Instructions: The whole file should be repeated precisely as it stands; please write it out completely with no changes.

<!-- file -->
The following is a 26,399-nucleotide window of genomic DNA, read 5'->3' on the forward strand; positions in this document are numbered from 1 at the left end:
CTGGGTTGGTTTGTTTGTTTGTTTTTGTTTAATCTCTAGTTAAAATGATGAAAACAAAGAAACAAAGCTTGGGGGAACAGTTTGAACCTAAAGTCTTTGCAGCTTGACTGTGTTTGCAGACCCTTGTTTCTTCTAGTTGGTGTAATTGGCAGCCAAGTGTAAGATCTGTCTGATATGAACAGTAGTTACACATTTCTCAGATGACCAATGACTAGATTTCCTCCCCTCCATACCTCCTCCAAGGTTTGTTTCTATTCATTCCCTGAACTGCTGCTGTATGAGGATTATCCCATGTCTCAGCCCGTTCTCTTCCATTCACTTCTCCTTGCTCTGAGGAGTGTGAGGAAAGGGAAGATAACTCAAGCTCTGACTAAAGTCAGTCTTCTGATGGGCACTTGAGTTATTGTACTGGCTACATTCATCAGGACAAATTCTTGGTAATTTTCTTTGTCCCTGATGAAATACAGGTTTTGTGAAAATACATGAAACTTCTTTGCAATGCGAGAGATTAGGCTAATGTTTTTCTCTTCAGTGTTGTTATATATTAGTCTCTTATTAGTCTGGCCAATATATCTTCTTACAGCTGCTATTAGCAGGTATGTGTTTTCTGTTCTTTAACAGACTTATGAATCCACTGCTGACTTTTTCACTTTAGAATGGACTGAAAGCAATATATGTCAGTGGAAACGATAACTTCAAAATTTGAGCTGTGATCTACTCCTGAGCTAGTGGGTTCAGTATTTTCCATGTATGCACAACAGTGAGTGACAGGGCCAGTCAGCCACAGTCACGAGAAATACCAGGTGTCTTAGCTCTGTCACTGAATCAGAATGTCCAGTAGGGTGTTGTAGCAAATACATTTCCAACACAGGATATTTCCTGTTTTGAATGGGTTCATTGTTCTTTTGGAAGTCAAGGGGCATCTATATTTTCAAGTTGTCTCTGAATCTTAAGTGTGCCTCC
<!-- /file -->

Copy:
The following is a 26,399-nucleotide window of genomic DNA, read 5'->3' on the forward strand; positions in this document are numbered from 1 at the left end:
CTGGGTTGGTTTGTTTGTTTGTTTTTGTTTAATCTCTAGTTAAAATGATGAAAACAAAGAAACAAAGCTTGGGGGAACAGTTTGAACCTAAAGTCTTTGCAGCTTGACTGTGTTTGCAGACCCTTGTTTCTTCTAGTTGGTGTAATTGGCAGCCAAGTGTAAGATCTGTCTGATATGAACAGTAGTTACACATTTCTCAGATGACCAATGACTAGATTTCCTCCCCTCCATACCTCCTCCAAGGTTTGTTTCTATTCATTCCCTGAACTGCTGCTGTATGAGGATTATCCCATGTCTCAGCCCGTTCTCTTCCATTCACTTCTCCTTGCTCTGAGGAGTGTGAGGAAAGGGAAGATAACTCAAGCTCTGACTAAAGTCAGTCTTCTGATGGGCACTTGAGTTATTGTACTGGCTACATTCATCAGGACAAATTCTTGGTAATTTTCTTTGTCCCTGATGAAATACAGGTTTTGTGAAAATACATGAAACTTCTTTGCAATGCGAGAGATTAGGCTAATGTTTTTCTCTTCAGTGTTGTTATATATTAGTCTCTTATTAGTCTGGCCAATATATCTTCTTACAGCTGCTATTAGCAGGTATGTGTTTTCTGTTCTTTAACAGACTTATGAATCCACTGCTGACTTTTTCACTTTAGAATGGACTGAAAGCAATATATGTCAGTGGAAACGATAACTTCAAAATTTGAGCTGTGATCTACTCCTGAGCTAGTGGGTTCAGTATTTTCCATGTATGCACAACAGTGAGTGACAGGGCCAGTCAGCCACAGTCACGAGAAATACCAGGTGTCTTAGCTCTGTCACTGAATCAGAATGTCCAGTAGGGTGTTGTAGCAAATACATTTCCAACACAGGATATTTCCTGTTTTGAATGGGTTCATTGTTCTTTTGGAAGTCAAGGGGCATCTATATTTTCAAGTTGTCTCTGAATCTTAAGTGTGCCTCC